He continued in the tweet, "We also talked about the @WHO & working together to improve the transparency & effectiveness of international responses to pandemics. Australia & the US are the best of mates & we'll continue to align our efforts as we work towards the recovery on the other side of this virus."

However, in the comments section, the ones that got most likes were those that disagreed with him. "How can anyone have a very constructive discussion with Donald Trump?" read one comment which garnered 1,417 likes.

Another one read, "WHY are you calling Trump for advice? Following America???" got more than 219 likes.

While China is Australia's largest trading partner, Morrison apparently does not value those economic ties. He outraged Chinese people in May 2019 when he described the US as a "friend" while only referring to China as a "customer."

Richard Marles from Australia's Labor Party pointed out in September 2019 that Australia's relations with China have been in a "terrible" state following Morrison's visit to the US in 2019, read a Guardian report.

Like Dutton, it seems to be a tradition for many Australian politicians to point fingers at China every time they conclude visits to the US.

During the pandemic, Australia's foreign affairs minister Payne has also tried to get herself in the spotlight. On April 19, she told ABC that there should be an international investigation into the origins of the virus and how it spread, urging transparency like some US politicians have said.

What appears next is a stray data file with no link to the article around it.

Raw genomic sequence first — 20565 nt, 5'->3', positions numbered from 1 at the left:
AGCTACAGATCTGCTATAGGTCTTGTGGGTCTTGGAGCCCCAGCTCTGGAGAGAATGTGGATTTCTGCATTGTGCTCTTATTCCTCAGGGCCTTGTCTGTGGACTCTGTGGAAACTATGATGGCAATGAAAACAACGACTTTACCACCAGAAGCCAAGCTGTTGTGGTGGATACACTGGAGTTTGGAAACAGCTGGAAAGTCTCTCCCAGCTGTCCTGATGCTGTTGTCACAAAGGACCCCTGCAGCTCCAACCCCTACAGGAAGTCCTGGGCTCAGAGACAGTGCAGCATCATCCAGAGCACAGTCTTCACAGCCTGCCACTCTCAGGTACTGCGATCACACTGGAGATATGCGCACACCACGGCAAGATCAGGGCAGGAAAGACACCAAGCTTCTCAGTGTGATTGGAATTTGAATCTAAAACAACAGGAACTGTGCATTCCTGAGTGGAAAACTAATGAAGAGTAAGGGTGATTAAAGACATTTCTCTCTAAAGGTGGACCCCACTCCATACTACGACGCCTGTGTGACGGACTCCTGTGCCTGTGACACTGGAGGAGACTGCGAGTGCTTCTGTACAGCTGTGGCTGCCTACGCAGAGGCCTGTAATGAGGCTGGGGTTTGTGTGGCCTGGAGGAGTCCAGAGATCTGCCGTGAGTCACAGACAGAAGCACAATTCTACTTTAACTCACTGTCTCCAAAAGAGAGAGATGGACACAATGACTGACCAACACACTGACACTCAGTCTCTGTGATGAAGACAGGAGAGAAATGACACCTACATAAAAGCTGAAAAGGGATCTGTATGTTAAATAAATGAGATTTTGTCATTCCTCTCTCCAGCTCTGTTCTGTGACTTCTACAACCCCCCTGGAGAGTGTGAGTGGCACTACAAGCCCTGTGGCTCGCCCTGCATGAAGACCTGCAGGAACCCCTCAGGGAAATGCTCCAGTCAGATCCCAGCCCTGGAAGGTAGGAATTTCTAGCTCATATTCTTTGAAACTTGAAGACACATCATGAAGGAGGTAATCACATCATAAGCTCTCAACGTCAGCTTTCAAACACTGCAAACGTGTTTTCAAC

Payne retweeted her interview, but comments under that post were critical. "I get that you need to shore up US political support for your election campaign, but to put that ahead of national interest in our more important trading partner?" read one comment.

"I don't understand why you are playing the Trump card" read another comment.

Payne has a history of interfering in China's internal affairs. Last year, she said that China should be held accountable for "human abuses issues" and she keeps expressing opinions about Xinjiang issues.

Despite these politicians, Nine News to which Dutton gave his interview often pictures China in a negative way. It has also hyped up other topics including African people being discriminated against in China due to the virus. 60 Minutes also aired a program smearing WHO and China. Its tweets are filled with groundless attacks and it even said the virus is "made in China."

A history check of 60 Minutes showed that just a few months ago, it aired a so-called exclusive which helped the island of Taiwan promote fake information.

Anti-China veteran

Long before the COVID-19 pandemic, Australia, with its government and media, has been a veteran against China in order to impress the US.

On topics related to Huawei, Tibet, Xinjiang, Hong Kong, the South China Sea, Australia always keeps a close step behind the US, seeking to interfere in China's internal affairs. Moreover, sometimes Australia's smearing of China is even louder and harsher than the US.

Though the government and media are often slammed for faking claims on China, it is Australia that is actually trying to have a hand in China's internal affairs.

Australia has been the pioneer of hyping the "China threat" to its internal affairs, accusing China of trying to influence the country's politics.